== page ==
When I am feeling run down, I like to lapse into fantasies about destination spas. Whether we’re talking about Canyon Ranch in Tucson or Mii Amo in Sedona, I day dream about their cloud soft bedding, private sunning decks, hot stone massages. (I think less about the healthy eating and the rigorous exercise, of course.) The idea of getting away, of taking a break, of being taken care of, seduces me into wanting to leave my life for awhile. I just know if I had a week or two at one of these magical places that promise physical, spiritual and emotional healing, that I would emerge renewed, peaceful, a better version of myself.
Man, am I ever lucky that as a Christian, I get a built in retreat every year! And guess what? You do, too!
Now, our retreat does not have pools bubbling with warm spring water, or gourmet meals for fewer than 350 calories. But our retreat is free and it lasts a whopping forty days.
When you think about Lent, you might think about fish on Fridays and giving up something decadent for a few weeks. But, Jesus’ temptation during his time in the wilderness invites us to experience Lent in a new and deeper way. And a Lent experienced this way, might just leave us feeling more spiritually refreshed than any destination spa.
In the Gospel of Luke, Jesus’ time in the Wilderness comes immediately after his baptism. Before he goes out to preach and heal and perform miracles, he is led by the Holy Spirit to this time of testing.
The devil tempts Jesus in three ways.
First, he tempts Jesus, who is famished after fasting for forty days, to make bread.
Second, he offers Jesus all the political power in the world.
Third, he tempts Jesus to throw himself off of the temple in Jerusalem in order to prove that angels would protect him.
And while Jesus’ retreat in the wilderness was not a pleasant one—I do not think Canyon Ranch offers any sort of devil temptation treatment—his time in the desert prepared him for the rest of his ministry.
Jesus did not stop facing temptation once he left the desert. Luke 4:13 reads, “[the devil] departed from him until an opportune time.” Throughout his ministry, I’m sure Jesus was tempted to rely on his special gifts rather than relying on his Father. I’m sure he was tempted to use his follower’s adoration as a way to pump up his own ego, rather than pointing people to his Father. Jesus’ time in the desert made sure he faced these temptations in a dramatic way so that he would know how to handle himself when they came up in his day to day ministry.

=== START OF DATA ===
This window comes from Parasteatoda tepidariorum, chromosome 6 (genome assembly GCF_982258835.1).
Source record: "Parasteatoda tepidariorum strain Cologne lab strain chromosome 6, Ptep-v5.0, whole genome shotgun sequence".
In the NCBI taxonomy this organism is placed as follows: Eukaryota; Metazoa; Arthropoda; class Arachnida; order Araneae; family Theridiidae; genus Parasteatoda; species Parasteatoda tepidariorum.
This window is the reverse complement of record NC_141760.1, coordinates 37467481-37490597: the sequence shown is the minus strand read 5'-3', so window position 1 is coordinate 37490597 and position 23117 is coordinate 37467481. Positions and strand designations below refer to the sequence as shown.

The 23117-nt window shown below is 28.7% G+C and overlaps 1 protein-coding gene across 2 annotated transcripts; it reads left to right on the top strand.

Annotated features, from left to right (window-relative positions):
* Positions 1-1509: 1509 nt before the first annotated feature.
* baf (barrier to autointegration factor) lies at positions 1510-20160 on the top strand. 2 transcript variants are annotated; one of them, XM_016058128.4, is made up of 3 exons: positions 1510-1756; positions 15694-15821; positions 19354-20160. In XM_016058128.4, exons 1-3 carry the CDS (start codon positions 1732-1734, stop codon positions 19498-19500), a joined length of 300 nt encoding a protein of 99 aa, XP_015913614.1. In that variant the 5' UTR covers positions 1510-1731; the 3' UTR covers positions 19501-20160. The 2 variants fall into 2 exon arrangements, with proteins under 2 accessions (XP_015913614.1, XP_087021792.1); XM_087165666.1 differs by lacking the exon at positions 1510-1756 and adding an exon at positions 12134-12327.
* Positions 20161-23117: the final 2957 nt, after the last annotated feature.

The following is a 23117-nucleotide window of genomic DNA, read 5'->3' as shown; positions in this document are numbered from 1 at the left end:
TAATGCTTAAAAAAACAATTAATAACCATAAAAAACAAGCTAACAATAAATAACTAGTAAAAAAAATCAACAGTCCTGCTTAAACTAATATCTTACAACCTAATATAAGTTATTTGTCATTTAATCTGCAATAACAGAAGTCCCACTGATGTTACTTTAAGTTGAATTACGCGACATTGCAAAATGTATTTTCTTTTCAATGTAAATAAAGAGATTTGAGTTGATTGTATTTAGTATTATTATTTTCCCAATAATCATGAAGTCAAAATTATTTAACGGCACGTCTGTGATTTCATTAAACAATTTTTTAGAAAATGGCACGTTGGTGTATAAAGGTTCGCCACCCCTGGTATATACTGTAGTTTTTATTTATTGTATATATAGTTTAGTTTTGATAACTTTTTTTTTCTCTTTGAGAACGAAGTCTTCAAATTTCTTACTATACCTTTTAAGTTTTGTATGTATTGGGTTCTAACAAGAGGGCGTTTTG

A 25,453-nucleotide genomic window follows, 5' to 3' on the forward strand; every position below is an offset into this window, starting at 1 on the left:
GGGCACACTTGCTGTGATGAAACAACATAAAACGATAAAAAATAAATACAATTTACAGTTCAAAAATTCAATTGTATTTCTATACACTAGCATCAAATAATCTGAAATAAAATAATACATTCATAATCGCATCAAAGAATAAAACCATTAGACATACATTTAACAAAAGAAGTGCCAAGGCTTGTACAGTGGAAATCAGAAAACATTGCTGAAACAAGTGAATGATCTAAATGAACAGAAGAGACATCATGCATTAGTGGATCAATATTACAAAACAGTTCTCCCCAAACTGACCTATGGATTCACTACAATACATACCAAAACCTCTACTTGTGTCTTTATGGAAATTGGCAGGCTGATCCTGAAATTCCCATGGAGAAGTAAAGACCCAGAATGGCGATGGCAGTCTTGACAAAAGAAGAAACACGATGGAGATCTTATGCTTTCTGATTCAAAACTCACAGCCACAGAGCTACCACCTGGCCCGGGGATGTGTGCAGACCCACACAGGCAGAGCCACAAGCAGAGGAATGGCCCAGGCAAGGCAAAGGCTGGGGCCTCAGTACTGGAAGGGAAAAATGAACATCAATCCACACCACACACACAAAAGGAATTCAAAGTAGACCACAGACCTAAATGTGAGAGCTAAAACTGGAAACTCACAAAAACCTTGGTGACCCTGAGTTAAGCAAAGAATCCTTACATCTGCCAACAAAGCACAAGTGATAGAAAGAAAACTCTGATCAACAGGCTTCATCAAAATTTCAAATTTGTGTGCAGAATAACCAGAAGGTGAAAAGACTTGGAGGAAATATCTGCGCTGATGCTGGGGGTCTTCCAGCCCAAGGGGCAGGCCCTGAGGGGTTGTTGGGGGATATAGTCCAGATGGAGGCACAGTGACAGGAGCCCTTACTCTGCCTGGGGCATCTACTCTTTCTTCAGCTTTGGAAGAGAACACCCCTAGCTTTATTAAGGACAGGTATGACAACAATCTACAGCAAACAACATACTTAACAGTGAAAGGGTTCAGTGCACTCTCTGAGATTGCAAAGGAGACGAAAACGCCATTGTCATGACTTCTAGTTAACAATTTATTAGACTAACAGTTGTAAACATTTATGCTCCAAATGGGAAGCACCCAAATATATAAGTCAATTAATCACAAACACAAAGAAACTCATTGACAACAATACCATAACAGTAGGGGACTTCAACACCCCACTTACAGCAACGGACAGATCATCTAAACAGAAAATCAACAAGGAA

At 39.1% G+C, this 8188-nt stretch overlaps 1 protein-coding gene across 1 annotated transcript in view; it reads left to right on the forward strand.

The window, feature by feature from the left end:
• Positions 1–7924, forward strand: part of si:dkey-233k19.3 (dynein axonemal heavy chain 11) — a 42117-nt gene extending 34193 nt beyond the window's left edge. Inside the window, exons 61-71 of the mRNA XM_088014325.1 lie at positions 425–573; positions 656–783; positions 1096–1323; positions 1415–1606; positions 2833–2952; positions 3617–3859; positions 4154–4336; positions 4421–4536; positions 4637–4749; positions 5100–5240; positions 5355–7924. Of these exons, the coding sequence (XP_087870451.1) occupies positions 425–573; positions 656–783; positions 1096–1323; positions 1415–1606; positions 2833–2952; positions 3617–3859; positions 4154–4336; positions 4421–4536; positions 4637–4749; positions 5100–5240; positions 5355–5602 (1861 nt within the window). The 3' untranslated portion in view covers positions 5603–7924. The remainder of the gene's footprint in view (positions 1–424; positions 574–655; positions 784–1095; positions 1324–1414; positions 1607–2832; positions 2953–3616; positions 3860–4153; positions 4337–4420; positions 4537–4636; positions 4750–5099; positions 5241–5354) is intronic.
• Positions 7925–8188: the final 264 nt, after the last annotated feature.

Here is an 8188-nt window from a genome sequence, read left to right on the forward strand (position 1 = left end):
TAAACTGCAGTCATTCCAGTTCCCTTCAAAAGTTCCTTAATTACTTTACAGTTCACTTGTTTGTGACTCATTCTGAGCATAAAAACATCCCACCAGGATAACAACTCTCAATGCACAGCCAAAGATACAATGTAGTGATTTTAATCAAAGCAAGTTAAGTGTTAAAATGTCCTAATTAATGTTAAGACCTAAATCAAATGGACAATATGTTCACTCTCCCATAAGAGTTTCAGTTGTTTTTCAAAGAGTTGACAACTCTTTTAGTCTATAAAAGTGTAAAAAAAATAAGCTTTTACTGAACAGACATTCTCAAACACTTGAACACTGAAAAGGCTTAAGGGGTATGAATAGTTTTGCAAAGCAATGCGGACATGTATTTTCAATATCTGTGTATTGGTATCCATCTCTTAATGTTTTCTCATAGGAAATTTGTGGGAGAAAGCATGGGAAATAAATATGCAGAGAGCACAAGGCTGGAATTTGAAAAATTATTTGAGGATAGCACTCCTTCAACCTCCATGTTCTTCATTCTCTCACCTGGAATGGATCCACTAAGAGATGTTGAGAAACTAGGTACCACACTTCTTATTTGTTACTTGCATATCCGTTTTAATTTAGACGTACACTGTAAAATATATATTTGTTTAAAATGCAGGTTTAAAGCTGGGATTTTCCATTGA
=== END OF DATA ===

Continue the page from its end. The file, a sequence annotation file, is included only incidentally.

We are faced with the exact same temptations. Lent gives us an opportunity to face them head on, without flinching.
The devil may not tempt us to make our own bread out of the air, but all of us are tempted to rely on our own resources, to forget that God provides everything that is. All of us face anxiety about how we are going to provide for ourselves.
The devil may not make us an offer to rule all the countries in the world, but all of us are faced with opportunities to abuse power. Many of you are in positions of enormous power. If you are a professor or a PhD student, are you treating your students fairly? Are you jockeying for power within your department? If you’re a person with employees, do you treat them with respect and dignity? If you’re a parent are you taking your responsibilities seriously? If you write or blog or Facebook, do you think carefully before criticizing someone publicly?
The devil may not tempt us to jump off the bell tower at Trinity to see if angels will come and save us, but all of us are tempted to let God or others bail us out on occasion. Do you get in your car without putting on a seatbelt? Do you occasionally cheat on your taxes a little bit, assuming you won’t get caught? Do you drink a little too often, do you smoke?
This Lent, you have the opportunity to ask yourself these questions. Really reflecting on these temptations will have a much bigger impact on your spiritual life then giving up chocolate for six weeks. As Christians we are called not just to show up to church on Sundays, but to live a life of discipleship. We are called to follow Jesus, even when that leads us into the desert. Even when that leads us into an unflinching examination of our own lives.
Again, here are the questions to ask yourself.
- Where in your life are you not trusting God to provide for you?
- Where in your life are you abusing the power God has given you?
- Where in your life are you taking unnecessary risks because you think God or others will rescue you?
When you ask yourself these questions you are communing with Jesus in the desert. Just imagine, Jesus asked himself the exact same questions and struggled with the same temptations we do. We worship a God who understands our experience, who knows what it is like to struggle to live a holy and ethical life.
We honor that compassionate God by taking our lives seriously, by taking Lent seriously.
Lent may not come with mints on our pillows, horseback rides and free yoga classes, but living a holy, reflective Lent can change our lives and give us the perspective we need to face temptations in our lives the rest of the year.